A Post-Tractarian Future
Modern life is very busy. It often crowds out the really important things with a whole host of things which it insists we must take notice of. That happens in church, too. That’s why we need places like Walsingham where we can find time and space to be with God. It has to be extreme. As a priest said some years ago, ‘We want it to scream at people because it’s saying something extraordinary, that God took flesh.’ Walsingham defies all the attempts to banish God from England.
We must come to terms with the end of the Tractarian Revival, the Oxford Movement and Ritualism. We are ‘post’ all of them. We are no more Tractarians than we are Non-Jurors. We must find a fresh identity and a new way of living the Catholic Faith today.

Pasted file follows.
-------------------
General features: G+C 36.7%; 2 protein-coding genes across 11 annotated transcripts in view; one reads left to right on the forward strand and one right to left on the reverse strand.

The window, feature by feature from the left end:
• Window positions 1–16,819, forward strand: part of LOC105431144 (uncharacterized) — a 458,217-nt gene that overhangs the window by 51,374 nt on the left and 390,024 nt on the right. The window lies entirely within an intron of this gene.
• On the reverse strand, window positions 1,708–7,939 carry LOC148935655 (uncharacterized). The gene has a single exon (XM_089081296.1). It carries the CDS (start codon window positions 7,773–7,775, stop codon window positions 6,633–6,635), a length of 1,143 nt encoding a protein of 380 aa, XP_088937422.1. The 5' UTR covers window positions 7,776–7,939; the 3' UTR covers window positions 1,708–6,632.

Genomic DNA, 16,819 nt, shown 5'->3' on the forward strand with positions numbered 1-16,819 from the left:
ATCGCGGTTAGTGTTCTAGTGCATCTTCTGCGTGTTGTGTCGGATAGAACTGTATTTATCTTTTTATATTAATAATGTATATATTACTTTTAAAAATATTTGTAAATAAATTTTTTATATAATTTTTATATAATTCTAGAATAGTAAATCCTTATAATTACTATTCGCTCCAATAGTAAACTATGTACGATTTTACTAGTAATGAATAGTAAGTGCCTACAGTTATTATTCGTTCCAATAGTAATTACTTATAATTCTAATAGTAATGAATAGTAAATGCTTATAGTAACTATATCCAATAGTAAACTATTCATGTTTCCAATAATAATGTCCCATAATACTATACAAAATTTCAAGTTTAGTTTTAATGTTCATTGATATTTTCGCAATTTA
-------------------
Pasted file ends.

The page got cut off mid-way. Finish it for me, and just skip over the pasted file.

Scott Anderson is the Vicar of St Andrew and St Francis of Assisi, Willesden Green, in the Diocese of London.
Return to Home Page of This Issue
Return to Trushare Home Page